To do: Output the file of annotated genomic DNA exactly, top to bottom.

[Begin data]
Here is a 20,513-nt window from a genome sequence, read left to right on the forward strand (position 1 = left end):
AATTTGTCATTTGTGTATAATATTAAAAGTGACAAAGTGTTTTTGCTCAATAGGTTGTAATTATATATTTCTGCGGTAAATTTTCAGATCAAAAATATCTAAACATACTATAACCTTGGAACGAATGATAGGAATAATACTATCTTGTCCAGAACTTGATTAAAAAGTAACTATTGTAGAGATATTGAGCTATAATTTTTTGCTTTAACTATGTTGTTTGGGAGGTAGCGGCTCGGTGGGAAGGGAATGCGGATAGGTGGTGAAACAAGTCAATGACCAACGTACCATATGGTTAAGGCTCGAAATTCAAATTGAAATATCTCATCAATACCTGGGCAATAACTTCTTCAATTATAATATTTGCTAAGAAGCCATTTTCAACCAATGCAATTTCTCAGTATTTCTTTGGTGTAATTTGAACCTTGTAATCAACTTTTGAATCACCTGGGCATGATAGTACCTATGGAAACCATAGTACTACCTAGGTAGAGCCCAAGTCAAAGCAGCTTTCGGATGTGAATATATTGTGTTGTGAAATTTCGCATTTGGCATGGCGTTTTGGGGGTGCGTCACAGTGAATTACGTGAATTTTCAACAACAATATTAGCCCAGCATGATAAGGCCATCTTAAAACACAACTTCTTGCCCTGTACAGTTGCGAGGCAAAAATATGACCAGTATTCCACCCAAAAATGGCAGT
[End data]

Here is a 20,513-nt window from a genome sequence, read left to right on the forward strand (position 1 = left end):
AATTTGTCATTTGTGTATAATATTAAAAGTGACAAAGTGTTTTTGCTCAATAGGTTGTAATTATATATTTCTGCGGTAAATTTTCAGATCAAAAATATCTAAACATACTATAACCTTGGAACGAATGATAGGAATAATACTATCTTGTCCAGAACTTGATTAAAAAGTAACTATTGTAGAGATATTGAGCTATAATTTTTTGCTTTAACTATGTTGTTTGGGAGGTAGCGGCTCGGTGGGAAGGGAATGCGGATAGGTGGTGAAACAAGTCAATGACCAACGTACCATATGGTTAAGGCTCGAAATTCAAATTGAAATATCTCATCAATACCTGGGCAATAACTTCTTCAATTATAATATTTGCTAAGAAGCCATTTTCAACCAATGCAATTTCTCAGTATTTCTTTGGTGTAATTTGAACCTTGTAATCAACTTTTGAATCACCTGGGCATGATAGTACCTATGGAAACCATAGTACTACCTAGGTAGAGCCCAAGTCAAAGCAGCTTTCGGATGTGAATATATTGTGTTGTGAAATTTCGCATTTGGCATGGCGTTTTGGGGGTGCGTCACAGTGAATTACGTGAATTTTCAACAACAATATTAGCCCAGCATGATAAGGCCATCTTAAAACACAACTTCTTGCCCTGTACAGTTGCGAGGCAAAAATATGACCAGTATTCCACCCAAAAATGGCAGT